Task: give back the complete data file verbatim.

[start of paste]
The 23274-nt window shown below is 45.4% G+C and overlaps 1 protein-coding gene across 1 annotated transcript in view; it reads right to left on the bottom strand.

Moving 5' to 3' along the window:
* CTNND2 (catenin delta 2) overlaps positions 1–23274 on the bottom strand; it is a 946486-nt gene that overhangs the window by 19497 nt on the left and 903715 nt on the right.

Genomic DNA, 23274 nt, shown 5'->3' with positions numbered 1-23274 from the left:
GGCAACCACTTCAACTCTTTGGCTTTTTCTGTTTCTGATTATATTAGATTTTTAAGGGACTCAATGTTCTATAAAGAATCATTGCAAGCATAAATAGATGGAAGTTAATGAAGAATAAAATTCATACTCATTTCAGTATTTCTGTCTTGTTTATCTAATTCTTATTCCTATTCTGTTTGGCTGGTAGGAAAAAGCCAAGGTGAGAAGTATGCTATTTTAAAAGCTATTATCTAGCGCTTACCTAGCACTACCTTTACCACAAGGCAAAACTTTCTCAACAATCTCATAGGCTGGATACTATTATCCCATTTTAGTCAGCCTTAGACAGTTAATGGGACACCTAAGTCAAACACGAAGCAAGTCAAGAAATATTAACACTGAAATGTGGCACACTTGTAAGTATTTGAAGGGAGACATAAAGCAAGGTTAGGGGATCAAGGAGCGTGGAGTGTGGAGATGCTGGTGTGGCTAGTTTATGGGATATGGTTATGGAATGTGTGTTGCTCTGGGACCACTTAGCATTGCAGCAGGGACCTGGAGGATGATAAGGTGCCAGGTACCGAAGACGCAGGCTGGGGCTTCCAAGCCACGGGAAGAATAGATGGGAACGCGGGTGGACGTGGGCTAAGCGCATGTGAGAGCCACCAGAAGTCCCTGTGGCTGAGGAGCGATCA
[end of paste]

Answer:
The 23274-nt window shown below is 45.4% G+C and overlaps 1 protein-coding gene across 1 annotated transcript in view; it reads right to left on the bottom strand.

Moving 5' to 3' along the window:
* CTNND2 (catenin delta 2) overlaps positions 1–23274 on the bottom strand; it is a 946486-nt gene that overhangs the window by 19497 nt on the left and 903715 nt on the right.

Genomic DNA, 23274 nt, shown 5'->3' with positions numbered 1-23274 from the left:
GGCAACCACTTCAACTCTTTGGCTTTTTCTGTTTCTGATTATATTAGATTTTTAAGGGACTCAATGTTCTATAAAGAATCATTGCAAGCATAAATAGATGGAAGTTAATGAAGAATAAAATTCATACTCATTTCAGTATTTCTGTCTTGTTTATCTAATTCTTATTCCTATTCTGTTTGGCTGGTAGGAAAAAGCCAAGGTGAGAAGTATGCTATTTTAAAAGCTATTATCTAGCGCTTACCTAGCACTACCTTTACCACAAGGCAAAACTTTCTCAACAATCTCATAGGCTGGATACTATTATCCCATTTTAGTCAGCCTTAGACAGTTAATGGGACACCTAAGTCAAACACGAAGCAAGTCAAGAAATATTAACACTGAAATGTGGCACACTTGTAAGTATTTGAAGGGAGACATAAAGCAAGGTTAGGGGATCAAGGAGCGTGGAGTGTGGAGATGCTGGTGTGGCTAGTTTATGGGATATGGTTATGGAATGTGTGTTGCTCTGGGACCACTTAGCATTGCAGCAGGGACCTGGAGGATGATAAGGTGCCAGGTACCGAAGACGCAGGCTGGGGCTTCCAAGCCACGGGAAGAATAGATGGGAACGCGGGTGGACGTGGGCTAAGCGCATGTGAGAGCCACCAGAAGTCCCTGTGGCTGAGGAGCGATCA